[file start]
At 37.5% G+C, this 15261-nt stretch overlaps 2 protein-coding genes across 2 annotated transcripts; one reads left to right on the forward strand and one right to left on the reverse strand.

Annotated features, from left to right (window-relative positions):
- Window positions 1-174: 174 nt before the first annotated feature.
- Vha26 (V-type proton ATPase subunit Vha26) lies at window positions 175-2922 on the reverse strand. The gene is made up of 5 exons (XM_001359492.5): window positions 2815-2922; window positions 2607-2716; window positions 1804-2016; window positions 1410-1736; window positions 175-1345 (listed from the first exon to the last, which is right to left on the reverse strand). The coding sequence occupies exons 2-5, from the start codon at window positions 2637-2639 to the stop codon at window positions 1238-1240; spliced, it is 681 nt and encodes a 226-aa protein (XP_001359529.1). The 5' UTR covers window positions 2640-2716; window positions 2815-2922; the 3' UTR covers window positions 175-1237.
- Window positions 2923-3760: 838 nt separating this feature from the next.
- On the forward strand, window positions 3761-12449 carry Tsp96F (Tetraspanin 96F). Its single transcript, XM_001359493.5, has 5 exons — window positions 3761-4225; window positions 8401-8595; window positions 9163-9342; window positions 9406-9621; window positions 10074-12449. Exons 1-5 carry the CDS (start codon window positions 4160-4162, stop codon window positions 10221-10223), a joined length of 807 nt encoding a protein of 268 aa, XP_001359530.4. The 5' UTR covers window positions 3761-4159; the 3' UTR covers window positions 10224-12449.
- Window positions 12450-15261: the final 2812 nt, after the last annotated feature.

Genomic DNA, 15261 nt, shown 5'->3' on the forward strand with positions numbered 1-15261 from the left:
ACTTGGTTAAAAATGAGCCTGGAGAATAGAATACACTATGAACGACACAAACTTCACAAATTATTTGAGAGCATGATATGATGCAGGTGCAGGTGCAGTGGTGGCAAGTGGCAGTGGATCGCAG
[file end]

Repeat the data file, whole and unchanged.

At 37.5% G+C, this 15261-nt stretch overlaps 2 protein-coding genes across 2 annotated transcripts; one reads left to right on the forward strand and one right to left on the reverse strand.

Annotated features, from left to right (window-relative positions):
- Window positions 1-174: 174 nt before the first annotated feature.
- Vha26 (V-type proton ATPase subunit Vha26) lies at window positions 175-2922 on the reverse strand. The gene is made up of 5 exons (XM_001359492.5): window positions 2815-2922; window positions 2607-2716; window positions 1804-2016; window positions 1410-1736; window positions 175-1345 (listed from the first exon to the last, which is right to left on the reverse strand). The coding sequence occupies exons 2-5, from the start codon at window positions 2637-2639 to the stop codon at window positions 1238-1240; spliced, it is 681 nt and encodes a 226-aa protein (XP_001359529.1). The 5' UTR covers window positions 2640-2716; window positions 2815-2922; the 3' UTR covers window positions 175-1237.
- Window positions 2923-3760: 838 nt separating this feature from the next.
- On the forward strand, window positions 3761-12449 carry Tsp96F (Tetraspanin 96F). Its single transcript, XM_001359493.5, has 5 exons — window positions 3761-4225; window positions 8401-8595; window positions 9163-9342; window positions 9406-9621; window positions 10074-12449. Exons 1-5 carry the CDS (start codon window positions 4160-4162, stop codon window positions 10221-10223), a joined length of 807 nt encoding a protein of 268 aa, XP_001359530.4. The 5' UTR covers window positions 3761-4159; the 3' UTR covers window positions 10224-12449.
- Window positions 12450-15261: the final 2812 nt, after the last annotated feature.

Genomic DNA, 15261 nt, shown 5'->3' on the forward strand with positions numbered 1-15261 from the left:
ACTTGGTTAAAAATGAGCCTGGAGAATAGAATACACTATGAACGACACAAACTTCACAAATTATTTGAGAGCATGATATGATGCAGGTGCAGGTGCAGTGGTGGCAAGTGGCAGTGGATCGCAG